The word “Turbocharger” on a motorcycle might remind you of the 80s era with boxy profile bikes such as the Honda CX500, Suzuki NX85, Kawasaki GPZ750 etc. If these series of motorcycles sound alien to your ears, you probably might remember Ghostrider’s (nope, not Nicholas Cage) Turbocharged 499bhp Hayabusa popping up wheelies over 300 kph.
Talking of performance, turbochargers might seem to peak the horsepower advantage mostly on big performance cars- but then there are examples such as the Mitsubishi Lancer Evolution that produces astonishing horsepower from a smallish 2 litre engine. Though forced-induction technologies have prevailed on motorcycles as aforementioned, but added production costs, inherent turbo lag and moreover present technologies that manage to produce colossal amounts of horsepower from a motorcycle engine ensured that turbo-charging stayed away from the two-wheeled species.
But Suzuki Motorcycles seems to have revived its interest somewhat into turbo-charged motorcycles by revealing the ‘Suzuki Recursion’meaning “flowing back, repeating” – a 588cc parallel twin liquid cooled motorcycle to be showcased at the 2013 Tokyo Motor Show starting next month.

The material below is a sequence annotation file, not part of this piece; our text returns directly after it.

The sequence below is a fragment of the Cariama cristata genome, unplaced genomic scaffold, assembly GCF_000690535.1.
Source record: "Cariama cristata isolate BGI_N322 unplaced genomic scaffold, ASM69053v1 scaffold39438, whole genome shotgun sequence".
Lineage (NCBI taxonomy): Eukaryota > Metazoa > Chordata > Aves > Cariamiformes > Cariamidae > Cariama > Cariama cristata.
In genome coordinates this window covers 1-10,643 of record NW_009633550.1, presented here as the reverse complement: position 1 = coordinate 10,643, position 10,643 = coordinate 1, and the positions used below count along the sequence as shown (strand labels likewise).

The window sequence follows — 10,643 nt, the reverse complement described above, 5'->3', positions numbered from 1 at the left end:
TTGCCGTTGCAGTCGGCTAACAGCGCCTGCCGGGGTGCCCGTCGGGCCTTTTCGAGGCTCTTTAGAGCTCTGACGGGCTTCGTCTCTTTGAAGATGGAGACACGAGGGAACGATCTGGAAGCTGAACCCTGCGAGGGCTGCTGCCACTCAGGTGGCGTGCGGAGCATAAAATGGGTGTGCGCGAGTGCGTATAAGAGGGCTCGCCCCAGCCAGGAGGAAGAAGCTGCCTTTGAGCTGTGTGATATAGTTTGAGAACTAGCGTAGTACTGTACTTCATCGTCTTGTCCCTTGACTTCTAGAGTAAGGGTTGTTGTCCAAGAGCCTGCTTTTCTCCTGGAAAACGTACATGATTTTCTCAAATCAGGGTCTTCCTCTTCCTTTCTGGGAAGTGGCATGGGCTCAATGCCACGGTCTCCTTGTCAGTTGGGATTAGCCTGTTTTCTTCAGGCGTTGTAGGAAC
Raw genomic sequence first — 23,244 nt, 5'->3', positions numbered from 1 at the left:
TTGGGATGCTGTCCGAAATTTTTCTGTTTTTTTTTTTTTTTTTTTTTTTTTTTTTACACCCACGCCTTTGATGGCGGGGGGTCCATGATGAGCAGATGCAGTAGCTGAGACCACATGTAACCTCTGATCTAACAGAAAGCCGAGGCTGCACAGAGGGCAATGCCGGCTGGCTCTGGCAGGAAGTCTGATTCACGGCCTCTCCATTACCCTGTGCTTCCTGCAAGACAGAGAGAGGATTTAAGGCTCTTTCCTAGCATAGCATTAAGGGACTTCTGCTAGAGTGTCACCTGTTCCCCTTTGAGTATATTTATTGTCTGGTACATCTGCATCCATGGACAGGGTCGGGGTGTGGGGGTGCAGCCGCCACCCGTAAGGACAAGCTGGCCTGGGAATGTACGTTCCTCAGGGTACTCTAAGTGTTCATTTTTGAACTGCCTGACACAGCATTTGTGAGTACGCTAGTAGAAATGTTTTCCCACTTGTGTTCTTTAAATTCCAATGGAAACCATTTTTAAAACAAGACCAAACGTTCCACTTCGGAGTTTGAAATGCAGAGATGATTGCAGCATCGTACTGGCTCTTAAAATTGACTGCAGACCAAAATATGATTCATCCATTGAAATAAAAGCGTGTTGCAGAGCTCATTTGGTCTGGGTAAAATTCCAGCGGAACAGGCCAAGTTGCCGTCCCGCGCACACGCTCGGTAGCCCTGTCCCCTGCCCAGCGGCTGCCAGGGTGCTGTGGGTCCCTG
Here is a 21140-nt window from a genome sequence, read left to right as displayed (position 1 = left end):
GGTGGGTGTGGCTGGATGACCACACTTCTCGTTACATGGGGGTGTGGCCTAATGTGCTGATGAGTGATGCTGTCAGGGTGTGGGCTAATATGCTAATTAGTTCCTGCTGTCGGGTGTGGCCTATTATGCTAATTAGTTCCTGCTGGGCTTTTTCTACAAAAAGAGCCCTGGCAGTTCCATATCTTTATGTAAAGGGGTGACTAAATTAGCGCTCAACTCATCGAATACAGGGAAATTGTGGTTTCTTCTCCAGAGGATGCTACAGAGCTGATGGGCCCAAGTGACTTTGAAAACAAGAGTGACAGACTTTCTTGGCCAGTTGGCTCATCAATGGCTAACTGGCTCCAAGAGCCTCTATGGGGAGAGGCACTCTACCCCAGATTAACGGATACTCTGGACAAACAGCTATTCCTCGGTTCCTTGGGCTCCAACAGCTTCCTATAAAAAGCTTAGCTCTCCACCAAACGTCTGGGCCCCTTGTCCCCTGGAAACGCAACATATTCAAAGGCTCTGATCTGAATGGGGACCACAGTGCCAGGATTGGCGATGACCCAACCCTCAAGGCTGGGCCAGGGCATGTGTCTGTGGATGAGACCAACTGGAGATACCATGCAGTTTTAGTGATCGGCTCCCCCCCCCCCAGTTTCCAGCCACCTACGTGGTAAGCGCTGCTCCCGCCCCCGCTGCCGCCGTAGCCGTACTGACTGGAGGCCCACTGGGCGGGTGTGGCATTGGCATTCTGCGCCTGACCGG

Putting aside all the disadvantages of a turbocharged motorcycle engine- here are some delighting numbers from the concept motorcycle. Mounted on a cast chassis, the Suzuki Recursion concept engine delivers 100 bhp @ 8000 rpm and 100 nm of twisting force- which might not sound too exciting when compared to modern age inline four 600s, but the Suzuki Recursion Concept unleashes it all from as low as 4500 rpm. This would make the Recursion an easier to ride motorcycle and eliminate the need for constant gear-shifts while trundling around in everyday riding conditions.
How Suzuki manages to kill or reduce the lag needs to be seen. We’re waiting for 23rd November when the 2013 Tokyo Motor Show officially opens.
On the concluding part, we’d like to ask the techie crowd amongst our readers whether a turbocharged motorcycles is indeed a good idea or should the manufacturer stick to conventional technologies. The following video might help- in case you understand Japanese!